Rijksstudio Reflection

The Surrender of the Royal Prince, Willem van de Velde (II), c. 1670
oil on canvas, h 97.5cm × w 128cm
“In June 1666, the Dutch and English fleets fought a ferocious battle on the southern North Sea. With an eye for detail and a sense of drama, Willem van de Velde portrayed the moment when the English flagship Royal Prince (at left) ran aground on a sandbank and was taken by the Dutch. To signal their surrender, the English crew hauled down their flags.”

The first thing I noticed/assumed about this painting was the flags. From seeing the red, white and blue stripes, I imagined the scene was of a French fleet. However, upon reading the description, I was corrected and realised how similar in design the Dutch flag is to the French. 

What drew me to this painting initially, however, was the waves. The emotion literally elapsed, by the painter, through the movement and realism of the waves brings life to the painting as a whole. The artist has used light as a mechanism to highlight certain areas of the scene––mainly the sails––but the choppy shadows of the waves counter the sails, setting the moodiness within the scene. While the painting as a whole is realistic (realism), the style in which the artist has painted the ships is somewhat more animated than that of the sea; this stylistic decision adds contrast between both areas of the painting, therefore, adding conflict within the depicted scene. 

There are three differentiating paint-marks, within this painting, that are almost congruently divided into vertical thirds. The top-third being the softly formed cloud marks, the middle-third being the deep detail of the ships, and the bottom-third being the rough lapses of waves. This set up of “thirds” is designed to draw the viewers eyes to the middle-third section––the ships. Not only has the artist highlighted this intention through his use of light (reflecting off the sails), but also by packing in the most complex details in the ships, which counter the more uniform markings of the sky above and the sea below. The sky and sea somewhat vignette the center action of the portrayed scene.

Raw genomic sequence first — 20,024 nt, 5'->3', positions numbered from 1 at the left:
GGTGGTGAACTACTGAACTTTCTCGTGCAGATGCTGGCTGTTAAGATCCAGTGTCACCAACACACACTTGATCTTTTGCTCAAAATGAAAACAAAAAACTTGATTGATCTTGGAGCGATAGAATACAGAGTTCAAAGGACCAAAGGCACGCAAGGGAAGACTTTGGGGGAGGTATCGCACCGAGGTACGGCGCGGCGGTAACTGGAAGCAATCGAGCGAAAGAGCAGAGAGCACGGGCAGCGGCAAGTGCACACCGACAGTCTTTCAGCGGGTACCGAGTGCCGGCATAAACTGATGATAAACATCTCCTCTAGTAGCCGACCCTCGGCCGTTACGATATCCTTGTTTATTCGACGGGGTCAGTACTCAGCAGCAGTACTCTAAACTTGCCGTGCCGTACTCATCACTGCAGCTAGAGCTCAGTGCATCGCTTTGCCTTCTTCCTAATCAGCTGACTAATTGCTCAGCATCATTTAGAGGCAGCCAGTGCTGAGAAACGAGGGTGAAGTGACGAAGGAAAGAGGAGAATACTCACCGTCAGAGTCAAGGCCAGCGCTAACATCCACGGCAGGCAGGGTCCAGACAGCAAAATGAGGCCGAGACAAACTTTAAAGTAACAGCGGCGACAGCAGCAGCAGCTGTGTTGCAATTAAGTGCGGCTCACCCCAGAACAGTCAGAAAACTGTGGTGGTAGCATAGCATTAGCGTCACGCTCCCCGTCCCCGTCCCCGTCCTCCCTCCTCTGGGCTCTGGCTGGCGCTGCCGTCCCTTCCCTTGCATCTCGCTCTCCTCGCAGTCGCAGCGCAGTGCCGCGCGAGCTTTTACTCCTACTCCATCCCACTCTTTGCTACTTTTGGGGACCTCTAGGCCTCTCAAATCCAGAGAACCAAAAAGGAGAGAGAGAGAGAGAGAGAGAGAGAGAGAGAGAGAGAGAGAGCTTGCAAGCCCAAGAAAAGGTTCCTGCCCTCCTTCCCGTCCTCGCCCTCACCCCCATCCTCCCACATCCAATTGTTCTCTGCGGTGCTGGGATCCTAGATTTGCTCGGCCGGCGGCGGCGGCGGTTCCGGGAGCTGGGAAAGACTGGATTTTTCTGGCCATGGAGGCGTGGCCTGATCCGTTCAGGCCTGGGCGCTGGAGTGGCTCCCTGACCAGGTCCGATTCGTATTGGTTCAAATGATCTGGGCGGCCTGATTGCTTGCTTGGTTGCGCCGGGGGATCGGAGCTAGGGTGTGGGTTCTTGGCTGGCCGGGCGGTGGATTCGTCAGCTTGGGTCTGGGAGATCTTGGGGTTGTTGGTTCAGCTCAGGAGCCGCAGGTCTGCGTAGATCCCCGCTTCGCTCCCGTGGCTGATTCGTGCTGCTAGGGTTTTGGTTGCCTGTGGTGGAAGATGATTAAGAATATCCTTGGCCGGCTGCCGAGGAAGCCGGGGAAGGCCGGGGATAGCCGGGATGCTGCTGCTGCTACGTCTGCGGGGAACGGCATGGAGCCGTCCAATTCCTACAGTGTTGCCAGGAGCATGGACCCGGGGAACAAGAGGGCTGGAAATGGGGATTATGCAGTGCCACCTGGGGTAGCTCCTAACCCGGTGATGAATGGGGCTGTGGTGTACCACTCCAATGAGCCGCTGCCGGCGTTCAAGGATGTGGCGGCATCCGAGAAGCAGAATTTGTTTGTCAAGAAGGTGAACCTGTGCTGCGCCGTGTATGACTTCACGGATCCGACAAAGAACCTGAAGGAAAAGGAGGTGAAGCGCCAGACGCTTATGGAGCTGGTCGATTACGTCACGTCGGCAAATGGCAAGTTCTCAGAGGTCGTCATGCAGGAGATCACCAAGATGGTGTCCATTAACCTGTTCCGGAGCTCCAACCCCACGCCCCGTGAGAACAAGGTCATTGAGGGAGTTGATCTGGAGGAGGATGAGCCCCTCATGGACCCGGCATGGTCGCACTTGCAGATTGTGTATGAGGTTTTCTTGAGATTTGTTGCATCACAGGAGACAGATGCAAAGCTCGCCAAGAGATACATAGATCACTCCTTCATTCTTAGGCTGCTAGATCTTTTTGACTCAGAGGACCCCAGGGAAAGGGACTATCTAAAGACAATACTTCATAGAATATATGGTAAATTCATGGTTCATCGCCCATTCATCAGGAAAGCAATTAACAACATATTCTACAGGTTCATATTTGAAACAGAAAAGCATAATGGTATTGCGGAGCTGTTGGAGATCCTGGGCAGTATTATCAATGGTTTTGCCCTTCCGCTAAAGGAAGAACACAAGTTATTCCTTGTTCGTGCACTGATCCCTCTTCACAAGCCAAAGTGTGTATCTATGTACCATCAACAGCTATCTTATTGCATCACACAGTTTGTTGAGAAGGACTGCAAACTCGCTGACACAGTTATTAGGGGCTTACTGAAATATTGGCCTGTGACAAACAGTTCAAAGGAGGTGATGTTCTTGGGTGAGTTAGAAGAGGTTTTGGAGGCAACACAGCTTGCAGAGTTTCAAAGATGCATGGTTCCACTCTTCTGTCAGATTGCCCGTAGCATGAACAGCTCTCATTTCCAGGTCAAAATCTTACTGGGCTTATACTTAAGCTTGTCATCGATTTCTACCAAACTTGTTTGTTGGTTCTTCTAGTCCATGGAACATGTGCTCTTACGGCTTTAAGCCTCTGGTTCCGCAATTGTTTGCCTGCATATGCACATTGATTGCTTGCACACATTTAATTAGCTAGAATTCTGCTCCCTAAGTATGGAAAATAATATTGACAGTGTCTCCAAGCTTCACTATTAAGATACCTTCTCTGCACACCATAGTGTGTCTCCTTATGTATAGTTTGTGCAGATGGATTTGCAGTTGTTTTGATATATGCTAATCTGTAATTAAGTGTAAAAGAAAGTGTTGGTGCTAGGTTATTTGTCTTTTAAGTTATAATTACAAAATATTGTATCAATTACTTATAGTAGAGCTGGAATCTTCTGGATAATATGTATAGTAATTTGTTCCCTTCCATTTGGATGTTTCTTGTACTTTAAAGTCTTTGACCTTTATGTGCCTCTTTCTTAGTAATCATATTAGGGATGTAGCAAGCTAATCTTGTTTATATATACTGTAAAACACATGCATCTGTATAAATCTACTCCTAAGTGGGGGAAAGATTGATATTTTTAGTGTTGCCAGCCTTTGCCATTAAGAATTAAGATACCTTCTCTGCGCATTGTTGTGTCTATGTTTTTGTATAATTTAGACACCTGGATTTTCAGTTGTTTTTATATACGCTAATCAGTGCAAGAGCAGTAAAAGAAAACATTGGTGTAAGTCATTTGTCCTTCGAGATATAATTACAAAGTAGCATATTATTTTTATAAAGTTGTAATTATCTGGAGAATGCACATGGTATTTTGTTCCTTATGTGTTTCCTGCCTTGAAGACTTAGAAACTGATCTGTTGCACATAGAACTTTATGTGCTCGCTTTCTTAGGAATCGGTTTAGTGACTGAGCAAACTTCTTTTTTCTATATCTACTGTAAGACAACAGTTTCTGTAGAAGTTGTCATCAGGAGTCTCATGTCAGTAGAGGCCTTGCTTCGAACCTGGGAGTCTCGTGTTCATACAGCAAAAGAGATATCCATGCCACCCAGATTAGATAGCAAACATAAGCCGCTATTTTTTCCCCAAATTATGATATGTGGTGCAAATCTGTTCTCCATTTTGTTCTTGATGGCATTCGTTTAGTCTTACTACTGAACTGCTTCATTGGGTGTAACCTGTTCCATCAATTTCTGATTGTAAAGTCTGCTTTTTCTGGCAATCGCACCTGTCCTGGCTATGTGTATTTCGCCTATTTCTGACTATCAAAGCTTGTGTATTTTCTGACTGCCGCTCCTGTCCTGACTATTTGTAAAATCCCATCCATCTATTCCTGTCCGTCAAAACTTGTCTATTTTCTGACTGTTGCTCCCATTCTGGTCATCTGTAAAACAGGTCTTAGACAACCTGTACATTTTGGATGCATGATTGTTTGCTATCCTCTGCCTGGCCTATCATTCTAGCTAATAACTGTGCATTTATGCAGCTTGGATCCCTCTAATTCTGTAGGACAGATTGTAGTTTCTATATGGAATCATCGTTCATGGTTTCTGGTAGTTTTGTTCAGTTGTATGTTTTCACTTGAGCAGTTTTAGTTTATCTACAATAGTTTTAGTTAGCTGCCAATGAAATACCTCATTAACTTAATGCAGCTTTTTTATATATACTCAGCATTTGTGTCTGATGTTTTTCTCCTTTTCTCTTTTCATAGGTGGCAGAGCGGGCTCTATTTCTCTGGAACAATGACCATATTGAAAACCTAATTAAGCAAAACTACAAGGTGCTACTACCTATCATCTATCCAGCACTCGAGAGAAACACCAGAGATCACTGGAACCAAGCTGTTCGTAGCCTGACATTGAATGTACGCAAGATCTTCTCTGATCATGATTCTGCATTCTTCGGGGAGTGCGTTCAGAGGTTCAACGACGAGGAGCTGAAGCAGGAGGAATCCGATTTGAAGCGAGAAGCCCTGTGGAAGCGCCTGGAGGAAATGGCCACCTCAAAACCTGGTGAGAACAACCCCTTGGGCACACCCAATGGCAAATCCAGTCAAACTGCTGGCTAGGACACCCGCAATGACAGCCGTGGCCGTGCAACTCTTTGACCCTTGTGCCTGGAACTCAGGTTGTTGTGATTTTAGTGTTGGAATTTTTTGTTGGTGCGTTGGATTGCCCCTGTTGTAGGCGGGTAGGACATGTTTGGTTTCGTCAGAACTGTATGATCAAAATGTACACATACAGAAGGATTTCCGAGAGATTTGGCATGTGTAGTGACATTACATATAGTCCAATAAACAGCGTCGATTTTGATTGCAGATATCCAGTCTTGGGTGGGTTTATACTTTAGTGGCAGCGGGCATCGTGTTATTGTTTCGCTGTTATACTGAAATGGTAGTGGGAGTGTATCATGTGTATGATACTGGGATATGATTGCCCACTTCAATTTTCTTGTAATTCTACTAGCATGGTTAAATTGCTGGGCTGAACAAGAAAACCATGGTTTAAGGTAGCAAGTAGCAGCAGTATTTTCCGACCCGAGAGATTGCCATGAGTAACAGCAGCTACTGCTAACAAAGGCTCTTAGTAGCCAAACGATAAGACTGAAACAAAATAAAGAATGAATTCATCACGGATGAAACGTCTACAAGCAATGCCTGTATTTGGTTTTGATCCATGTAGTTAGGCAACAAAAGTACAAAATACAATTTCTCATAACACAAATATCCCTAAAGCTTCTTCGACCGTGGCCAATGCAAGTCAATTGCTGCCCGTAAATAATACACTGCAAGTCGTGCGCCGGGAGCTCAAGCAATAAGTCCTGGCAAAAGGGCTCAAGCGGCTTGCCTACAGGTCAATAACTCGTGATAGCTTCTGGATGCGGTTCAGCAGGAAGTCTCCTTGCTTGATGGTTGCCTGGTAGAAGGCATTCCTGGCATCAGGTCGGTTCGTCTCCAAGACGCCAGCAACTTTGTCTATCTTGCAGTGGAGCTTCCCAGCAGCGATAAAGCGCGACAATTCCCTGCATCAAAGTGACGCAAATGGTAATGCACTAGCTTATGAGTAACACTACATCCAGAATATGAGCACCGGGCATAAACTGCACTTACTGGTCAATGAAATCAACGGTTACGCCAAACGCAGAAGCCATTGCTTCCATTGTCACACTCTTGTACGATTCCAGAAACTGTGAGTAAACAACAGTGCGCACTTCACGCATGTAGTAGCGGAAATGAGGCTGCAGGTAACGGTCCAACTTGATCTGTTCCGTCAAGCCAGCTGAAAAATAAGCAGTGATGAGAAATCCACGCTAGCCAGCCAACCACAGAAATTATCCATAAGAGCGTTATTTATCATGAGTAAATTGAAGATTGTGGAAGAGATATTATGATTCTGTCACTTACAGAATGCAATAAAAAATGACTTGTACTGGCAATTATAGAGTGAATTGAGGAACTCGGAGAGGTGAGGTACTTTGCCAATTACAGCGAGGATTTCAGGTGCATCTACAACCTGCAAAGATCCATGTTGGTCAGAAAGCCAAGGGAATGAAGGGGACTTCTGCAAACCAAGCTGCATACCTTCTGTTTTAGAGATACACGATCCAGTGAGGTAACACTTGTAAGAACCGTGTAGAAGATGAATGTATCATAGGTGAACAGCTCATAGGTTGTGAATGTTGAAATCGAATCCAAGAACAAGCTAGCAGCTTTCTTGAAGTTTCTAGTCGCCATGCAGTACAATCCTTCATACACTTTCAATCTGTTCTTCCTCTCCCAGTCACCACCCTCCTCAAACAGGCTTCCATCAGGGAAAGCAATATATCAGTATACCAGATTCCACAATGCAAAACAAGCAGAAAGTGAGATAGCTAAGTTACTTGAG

Not only is there two-dimensional contrast within the painting, but three-dimensional depth. By highlighting the forefront ships and shadowing the background ships, as they get further and further away, the deep mood of the battle in the scene is also evoked. 

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One thought on “Rijksstudio Reflection

  1. I found your analysis of this painting interesting. The ships are much more detailed and you identifying that and breaking it down into thirds really helped me understand why such extra detail was given to the ships. I also liked your comparison of the emotion elapsing through the waves, and how the waves are retreating the same way the boats are, as if it’s meant to symbolize that the royal princes fleet is being taken back as the losers of the battle.

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